Tuesday, September 4, 2012

Napoleon and St. Helena

The island of St Helena is about as remote an inhabited location as you can get in the whole world. Not only is it over 1000 km from the nearest continental point, but the lack of an airport means the only way on and off is via the last Royal Mail Ship, the RMS St Helena, which plies between Cape Town and Ascension Island once or twice a month, taking at least two days to reach St Helena.Click to view a larger image
Its position on the trade routes between Asia and Europe made it an important restocking island of water, goats, fruit and vegetables for passing sailing ships, and was claimed by both Dutch and English before becoming an UK Territory. Its isolated position and fortress-like geology made it the perfect exile prison for Napoleon Bonaparte.
St Helena’s inaccessible location from its volcanic origins on the mid Atlantic Ridge some 14 million years ago meant only a few faunal and floral species reached the island by their own means, and those which did have morphed into specialised varieties and multiple cross breeds. It has given St Helena some of the most important endemics and exciting landscapes in the world.Click to view a larger image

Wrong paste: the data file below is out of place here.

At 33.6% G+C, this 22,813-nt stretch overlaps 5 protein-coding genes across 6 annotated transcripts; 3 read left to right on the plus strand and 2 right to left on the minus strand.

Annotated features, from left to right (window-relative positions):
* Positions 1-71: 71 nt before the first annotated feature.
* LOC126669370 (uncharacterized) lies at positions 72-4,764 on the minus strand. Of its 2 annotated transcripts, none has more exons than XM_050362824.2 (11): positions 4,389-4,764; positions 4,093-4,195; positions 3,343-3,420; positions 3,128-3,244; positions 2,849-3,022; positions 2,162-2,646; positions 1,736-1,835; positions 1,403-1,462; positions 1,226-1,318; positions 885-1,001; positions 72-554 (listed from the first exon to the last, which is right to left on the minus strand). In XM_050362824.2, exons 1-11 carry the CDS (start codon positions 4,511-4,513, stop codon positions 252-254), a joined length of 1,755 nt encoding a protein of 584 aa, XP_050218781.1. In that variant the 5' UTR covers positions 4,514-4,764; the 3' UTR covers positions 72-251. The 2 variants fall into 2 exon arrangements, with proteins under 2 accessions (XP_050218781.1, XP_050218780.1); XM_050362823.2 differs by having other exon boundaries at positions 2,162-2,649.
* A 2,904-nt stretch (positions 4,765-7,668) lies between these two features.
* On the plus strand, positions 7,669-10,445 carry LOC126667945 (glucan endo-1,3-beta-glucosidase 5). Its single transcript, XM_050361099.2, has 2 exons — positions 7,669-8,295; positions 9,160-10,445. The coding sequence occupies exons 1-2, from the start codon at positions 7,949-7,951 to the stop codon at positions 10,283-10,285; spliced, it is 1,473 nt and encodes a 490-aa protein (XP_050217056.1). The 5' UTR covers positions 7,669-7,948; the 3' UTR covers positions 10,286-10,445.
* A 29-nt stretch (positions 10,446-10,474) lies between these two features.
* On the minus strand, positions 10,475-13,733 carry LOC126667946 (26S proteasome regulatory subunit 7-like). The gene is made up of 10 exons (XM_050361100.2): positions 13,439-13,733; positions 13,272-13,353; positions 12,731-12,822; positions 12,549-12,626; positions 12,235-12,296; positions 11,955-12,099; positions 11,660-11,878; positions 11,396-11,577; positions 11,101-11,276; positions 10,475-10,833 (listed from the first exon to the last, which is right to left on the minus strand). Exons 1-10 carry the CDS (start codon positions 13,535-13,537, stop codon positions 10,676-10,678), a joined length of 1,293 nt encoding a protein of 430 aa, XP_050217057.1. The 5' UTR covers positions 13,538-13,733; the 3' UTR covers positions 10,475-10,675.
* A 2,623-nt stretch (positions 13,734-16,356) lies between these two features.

The restocking from sailing ships did a lot of damage to this landscape – goats ate the plants, termites got into the wood, new vegetable, fruit and cereal crops were brought in and competed with natural vegetation. The expansion of flax in the early 20 th Century overran areas formerly covered in the beautiful endemic cabbage trees, dwarf and giant jellicoes, ebony and redwood, and tree ferns cloud forests; ancient gumwoods were replaced by eucalyptus and pine forests.
With the collapse of flax the opportunity has come to regenerate these globally important endemic species, and mapping and Geographical Information Systems (GIS) can assist in showing how well the replanting of endemics and their management has been successful.

No comments:

Post a Comment